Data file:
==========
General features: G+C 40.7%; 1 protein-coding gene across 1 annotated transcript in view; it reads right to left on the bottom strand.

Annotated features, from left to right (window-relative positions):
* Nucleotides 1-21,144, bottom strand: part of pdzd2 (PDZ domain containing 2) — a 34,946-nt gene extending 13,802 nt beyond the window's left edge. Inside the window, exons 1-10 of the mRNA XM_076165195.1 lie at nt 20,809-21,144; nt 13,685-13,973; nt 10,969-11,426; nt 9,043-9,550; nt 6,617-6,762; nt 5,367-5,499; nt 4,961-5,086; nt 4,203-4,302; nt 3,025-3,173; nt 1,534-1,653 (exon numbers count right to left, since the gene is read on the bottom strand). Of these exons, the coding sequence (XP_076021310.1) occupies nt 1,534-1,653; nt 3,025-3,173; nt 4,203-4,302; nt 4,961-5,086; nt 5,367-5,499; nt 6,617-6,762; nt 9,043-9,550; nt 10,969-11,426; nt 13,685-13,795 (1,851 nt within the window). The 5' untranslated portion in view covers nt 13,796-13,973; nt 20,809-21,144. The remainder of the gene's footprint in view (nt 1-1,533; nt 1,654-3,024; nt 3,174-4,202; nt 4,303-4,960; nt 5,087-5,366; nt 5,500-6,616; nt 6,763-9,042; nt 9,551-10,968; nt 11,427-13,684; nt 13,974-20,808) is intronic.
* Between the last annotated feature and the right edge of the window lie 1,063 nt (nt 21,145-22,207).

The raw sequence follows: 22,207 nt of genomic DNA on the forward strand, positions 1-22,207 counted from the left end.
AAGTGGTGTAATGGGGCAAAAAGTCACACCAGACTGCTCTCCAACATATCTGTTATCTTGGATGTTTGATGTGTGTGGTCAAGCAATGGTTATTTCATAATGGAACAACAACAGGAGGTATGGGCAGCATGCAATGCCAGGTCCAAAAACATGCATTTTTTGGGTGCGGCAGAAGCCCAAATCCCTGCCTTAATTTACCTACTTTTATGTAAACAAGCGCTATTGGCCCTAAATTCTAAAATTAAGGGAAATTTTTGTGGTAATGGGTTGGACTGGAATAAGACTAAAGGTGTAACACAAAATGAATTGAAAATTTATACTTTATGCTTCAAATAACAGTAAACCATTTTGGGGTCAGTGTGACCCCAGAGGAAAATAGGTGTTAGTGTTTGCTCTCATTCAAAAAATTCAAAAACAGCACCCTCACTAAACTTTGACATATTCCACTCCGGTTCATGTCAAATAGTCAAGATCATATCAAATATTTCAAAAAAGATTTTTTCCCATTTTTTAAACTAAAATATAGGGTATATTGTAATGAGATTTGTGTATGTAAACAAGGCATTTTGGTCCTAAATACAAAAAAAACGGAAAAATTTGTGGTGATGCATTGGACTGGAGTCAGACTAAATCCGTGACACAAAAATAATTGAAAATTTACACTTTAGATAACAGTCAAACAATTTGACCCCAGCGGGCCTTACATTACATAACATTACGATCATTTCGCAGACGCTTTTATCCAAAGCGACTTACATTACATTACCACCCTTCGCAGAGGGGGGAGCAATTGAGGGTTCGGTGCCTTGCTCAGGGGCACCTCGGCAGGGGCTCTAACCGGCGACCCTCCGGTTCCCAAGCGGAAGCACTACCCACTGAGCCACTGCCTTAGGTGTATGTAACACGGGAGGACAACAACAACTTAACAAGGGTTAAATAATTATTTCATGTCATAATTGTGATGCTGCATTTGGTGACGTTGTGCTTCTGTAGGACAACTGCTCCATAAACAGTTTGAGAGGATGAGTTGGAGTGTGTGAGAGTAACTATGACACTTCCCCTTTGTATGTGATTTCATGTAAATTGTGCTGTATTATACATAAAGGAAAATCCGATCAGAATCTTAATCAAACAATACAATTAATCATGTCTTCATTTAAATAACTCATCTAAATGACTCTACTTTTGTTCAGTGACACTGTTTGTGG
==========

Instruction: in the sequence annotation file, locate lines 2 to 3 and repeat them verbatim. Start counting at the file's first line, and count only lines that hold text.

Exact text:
Annotated features, from left to right (window-relative positions):
* Nucleotides 1-21,144, bottom strand: part of pdzd2 (PDZ domain containing 2) — a 34,946-nt gene extending 13,802 nt beyond the window's left edge. Inside the window, exons 1-10 of the mRNA XM_076165195.1 lie at nt 20,809-21,144; nt 13,685-13,973; nt 10,969-11,426; nt 9,043-9,550; nt 6,617-6,762; nt 5,367-5,499; nt 4,961-5,086; nt 4,203-4,302; nt 3,025-3,173; nt 1,534-1,653 (exon numbers count right to left, since the gene is read on the bottom strand). Of these exons, the coding sequence (XP_076021310.1) occupies nt 1,534-1,653; nt 3,025-3,173; nt 4,203-4,302; nt 4,961-5,086; nt 5,367-5,499; nt 6,617-6,762; nt 9,043-9,550; nt 10,969-11,426; nt 13,685-13,795 (1,851 nt within the window). The 5' untranslated portion in view covers nt 13,796-13,973; nt 20,809-21,144. The remainder of the gene's footprint in view (nt 1-1,533; nt 1,654-3,024; nt 3,174-4,202; nt 4,303-4,960; nt 5,087-5,366; nt 5,500-6,616; nt 6,763-9,042; nt 9,551-10,968; nt 11,427-13,684; nt 13,974-20,808) is intronic.